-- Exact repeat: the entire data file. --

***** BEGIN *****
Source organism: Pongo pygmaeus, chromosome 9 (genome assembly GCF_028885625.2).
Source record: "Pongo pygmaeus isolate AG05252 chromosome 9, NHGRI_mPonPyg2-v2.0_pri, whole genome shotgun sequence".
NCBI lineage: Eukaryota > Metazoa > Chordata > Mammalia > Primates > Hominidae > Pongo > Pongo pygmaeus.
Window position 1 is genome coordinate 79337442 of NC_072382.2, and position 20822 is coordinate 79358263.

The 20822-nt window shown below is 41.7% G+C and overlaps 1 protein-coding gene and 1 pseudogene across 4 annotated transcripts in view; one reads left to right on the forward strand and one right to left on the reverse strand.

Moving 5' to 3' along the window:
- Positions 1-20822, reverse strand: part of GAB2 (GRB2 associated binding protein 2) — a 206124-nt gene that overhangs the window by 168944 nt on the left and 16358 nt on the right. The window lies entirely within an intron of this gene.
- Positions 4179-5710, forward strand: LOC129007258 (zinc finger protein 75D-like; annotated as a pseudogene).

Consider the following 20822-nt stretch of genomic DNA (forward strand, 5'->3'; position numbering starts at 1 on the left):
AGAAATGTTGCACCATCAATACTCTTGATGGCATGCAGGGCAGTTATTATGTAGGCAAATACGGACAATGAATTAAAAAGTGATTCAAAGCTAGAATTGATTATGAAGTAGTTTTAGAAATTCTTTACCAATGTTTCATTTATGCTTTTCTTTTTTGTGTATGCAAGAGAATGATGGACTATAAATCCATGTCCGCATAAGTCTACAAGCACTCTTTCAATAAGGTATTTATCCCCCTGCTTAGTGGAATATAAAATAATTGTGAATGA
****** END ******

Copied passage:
Source organism: Pongo pygmaeus, chromosome 9 (genome assembly GCF_028885625.2).
Source record: "Pongo pygmaeus isolate AG05252 chromosome 9, NHGRI_mPonPyg2-v2.0_pri, whole genome shotgun sequence".
NCBI lineage: Eukaryota > Metazoa > Chordata > Mammalia > Primates > Hominidae > Pongo > Pongo pygmaeus.
Window position 1 is genome coordinate 79337442 of NC_072382.2, and position 20822 is coordinate 79358263.

The 20822-nt window shown below is 41.7% G+C and overlaps 1 protein-coding gene and 1 pseudogene across 4 annotated transcripts in view; one reads left to right on the forward strand and one right to left on the reverse strand.

Moving 5' to 3' along the window:
- Positions 1-20822, reverse strand: part of GAB2 (GRB2 associated binding protein 2) — a 206124-nt gene that overhangs the window by 168944 nt on the left and 16358 nt on the right. The window lies entirely within an intron of this gene.
- Positions 4179-5710, forward strand: LOC129007258 (zinc finger protein 75D-like; annotated as a pseudogene).

Consider the following 20822-nt stretch of genomic DNA (forward strand, 5'->3'; position numbering starts at 1 on the left):
AGAAATGTTGCACCATCAATACTCTTGATGGCATGCAGGGCAGTTATTATGTAGGCAAATACGGACAATGAATTAAAAAGTGATTCAAAGCTAGAATTGATTATGAAGTAGTTTTAGAAATTCTTTACCAATGTTTCATTTATGCTTTTCTTTTTTGTGTATGCAAGAGAATGATGGACTATAAATCCATGTCCGCATAAGTCTACAAGCACTCTTTCAATAAGGTATTTATCCCCCTGCTTAGTGGAATATAAAATAATTGTGAATGA